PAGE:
The Inverness Gold Medallist for 2019 is Connor Sinclair from Crieff. Connor is pictured above on stage at the Eden Court Theatre, the scene of his triumph. Twenty five pipers played in this competition. It began at 8.30am and finished at 5pm. The crowd was steady throughout the day and possibly higher than other years.
The stewarding was excellent with breaks for coffee and lunch kept to a minimum. The judges did not take long to deliver their verdict. It was announced by Piping Convenor Alan Forbes in the main auditorium just prior to the Former Winners’ MSR:
Highland Society of London’s Gold Medal
1 Connor Sinclair, End of the Great Bridge, £500
2 Stuart Easton, Rout of Glen Fruin, £350
3 Cameron Drummond, Kintarbert’s Fancy, £200
4 Andrew Donlon, Kintarbert’s Fancy, £150
5 Sarah Muir, End of the Great Bridge, £100
Judges: T Speirs, S Samson, W Wotherspoon
Judges reported an outstanding winner in the Silver Medal:
1 James MacKenzie, The Bicker, £300
2 Alex Gandy, Salute to Donald, £200
3 John Dew, Marquis of Argyle’s Salute, £100
4 Steven Leask, Massacre of Glencoe, £75
5 Xavier Boderiou, Marquis of Argyle’s Salute, £50
Judges: N Mulvie, S Shedden, J Wilson
Former Winners’ MSR:
1 Stuart Liddell, £500
2 Niall Stewart, £350
3 Finlay Johnston, £200
4 Angus D MacColl, £150
5 Callum Beaumont, £100
Judges: A MacDonald, I McLellan, W Morrison
‘A’ MSR – A high standard from the prizewinners with the first two very close:
1 Gordon McCready, £250
2 Craig Sutherland, £175
3 Sarah Muir, £100
4 Angus J MacColl, £75
5 Alasdair Henderson, £50
Judges: W Cowan, B Donaldson, R Livingstone
Of the Gold Medal, the editor writes: I did not hear all the tunes in this competition but sufficient to note that it was true to type, nerves meaning missed technique, poorly tuned pipes, the odd wrong note and one breakdown. It would be won by a clean tune confidently played on a good instrument. That is what the winner Connor Sinclair delivered and all congratulations to him. Though young, he has the air of a champion and looks completely at home on the big stage. Further success awaits. The other prizewinners have their own comment from the judges without needing anything from me.
Of those who did not make the list Jamie Forrester, Sandy Cameron and William Geddes had the best bagpipes in the competition and that’s including the prizewinners – not just my view but that of several others who listened to the whole shebang. Unfortunately Jamie had timing issues with his Blind Piper where he constantly drove to the low As missing the short theme notes. William had technical struggles on idare. A good Blind Piper from Sandy Cameron (even if lacking a little dash at the end) but there was talk later of some note blemish. I didn’t hear it.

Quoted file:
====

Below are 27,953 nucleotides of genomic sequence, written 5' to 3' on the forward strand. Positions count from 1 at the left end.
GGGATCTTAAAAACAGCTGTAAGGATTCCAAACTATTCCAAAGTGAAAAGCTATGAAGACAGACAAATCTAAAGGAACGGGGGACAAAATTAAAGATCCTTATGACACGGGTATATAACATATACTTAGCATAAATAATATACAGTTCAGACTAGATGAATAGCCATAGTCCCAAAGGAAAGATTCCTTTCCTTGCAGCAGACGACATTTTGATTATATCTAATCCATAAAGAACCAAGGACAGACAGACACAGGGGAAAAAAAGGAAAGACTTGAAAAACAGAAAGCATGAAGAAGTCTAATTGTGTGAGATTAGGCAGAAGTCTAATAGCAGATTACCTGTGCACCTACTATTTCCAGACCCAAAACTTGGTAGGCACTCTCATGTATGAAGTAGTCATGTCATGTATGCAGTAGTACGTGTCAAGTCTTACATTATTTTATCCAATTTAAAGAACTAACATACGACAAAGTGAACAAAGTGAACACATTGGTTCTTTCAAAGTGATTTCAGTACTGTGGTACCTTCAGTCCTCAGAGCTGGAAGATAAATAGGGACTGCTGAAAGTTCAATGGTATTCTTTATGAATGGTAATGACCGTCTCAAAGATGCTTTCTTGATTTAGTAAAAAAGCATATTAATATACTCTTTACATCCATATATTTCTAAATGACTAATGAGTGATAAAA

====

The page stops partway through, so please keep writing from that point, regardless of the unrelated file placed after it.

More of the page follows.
Brian Donaldson made a bold stab at the Old Men of the Shells but killed momentum by pausing on the first of two hiharins throughout. Andrea Boyd‘s chanter intervals need inspection as do Jonathan Greenlees‘s short Cs in the Blind Piper; they did not sound right. The long ones were solid and true. Sean McKeown played the taorluath ‘up’ in Seaforth and the crunluath ‘down’; one or t’other in my book. Gordon McCready didn’t quite lock in the pipe in the Old Men of the Shells. It bothered him and us. He broke down half way through when shaping up well. Innes Smith had misses in the Blind Piper and ineffective timing; Derek Midgley had the hiharin haunts again this time in the Big Bridge but that aside played well.
James McHattie‘s chanter was slightly dull on the bottom hand and this never gave his Bealach nam Brog a chance; John Angus Smith‘s pipes were off but through the colliding harmonics a well shaped tune could just about be discerned. Drone drift and minor blemishes from Nick Hudson in Seaforth. Andrew Carlisle – pleasing ground in Glen Fruin, lacking focus in variations; Alastair Lee stopping line ending phrase on the connecting note D in MacLeod of MacLeod; pipe shaded.
- Stay tuned for more from Eden Court.